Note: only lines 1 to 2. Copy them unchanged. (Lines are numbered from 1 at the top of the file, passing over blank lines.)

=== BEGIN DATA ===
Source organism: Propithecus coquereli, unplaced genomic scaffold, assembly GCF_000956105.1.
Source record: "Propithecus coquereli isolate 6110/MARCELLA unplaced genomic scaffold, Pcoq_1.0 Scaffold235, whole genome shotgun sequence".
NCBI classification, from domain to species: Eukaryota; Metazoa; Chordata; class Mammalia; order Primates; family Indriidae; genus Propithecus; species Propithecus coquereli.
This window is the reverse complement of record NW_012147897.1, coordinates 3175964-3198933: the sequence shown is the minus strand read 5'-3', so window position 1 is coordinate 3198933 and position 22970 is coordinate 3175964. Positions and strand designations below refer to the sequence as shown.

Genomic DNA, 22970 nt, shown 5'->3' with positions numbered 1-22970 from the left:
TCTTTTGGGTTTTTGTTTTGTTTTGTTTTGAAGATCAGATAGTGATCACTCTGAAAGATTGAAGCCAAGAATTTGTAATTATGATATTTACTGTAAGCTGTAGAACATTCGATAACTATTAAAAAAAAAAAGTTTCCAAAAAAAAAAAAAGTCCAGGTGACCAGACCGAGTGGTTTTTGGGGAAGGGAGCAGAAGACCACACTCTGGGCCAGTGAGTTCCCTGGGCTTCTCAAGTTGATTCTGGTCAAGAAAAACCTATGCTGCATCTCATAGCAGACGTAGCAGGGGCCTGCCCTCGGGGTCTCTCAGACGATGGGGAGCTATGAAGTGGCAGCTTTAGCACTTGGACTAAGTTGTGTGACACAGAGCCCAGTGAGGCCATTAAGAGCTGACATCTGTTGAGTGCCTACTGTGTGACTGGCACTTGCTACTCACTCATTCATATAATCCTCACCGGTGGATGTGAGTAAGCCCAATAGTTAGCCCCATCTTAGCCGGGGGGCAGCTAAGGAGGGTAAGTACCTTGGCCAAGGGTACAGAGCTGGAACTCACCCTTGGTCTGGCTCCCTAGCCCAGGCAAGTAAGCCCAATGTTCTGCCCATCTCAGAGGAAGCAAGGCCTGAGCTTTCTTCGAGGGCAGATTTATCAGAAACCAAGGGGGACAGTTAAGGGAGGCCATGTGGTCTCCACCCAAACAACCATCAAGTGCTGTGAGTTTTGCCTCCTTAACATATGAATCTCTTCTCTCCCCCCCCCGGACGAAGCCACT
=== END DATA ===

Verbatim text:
Source organism: Propithecus coquereli, unplaced genomic scaffold, assembly GCF_000956105.1.
Source record: "Propithecus coquereli isolate 6110/MARCELLA unplaced genomic scaffold, Pcoq_1.0 Scaffold235, whole genome shotgun sequence".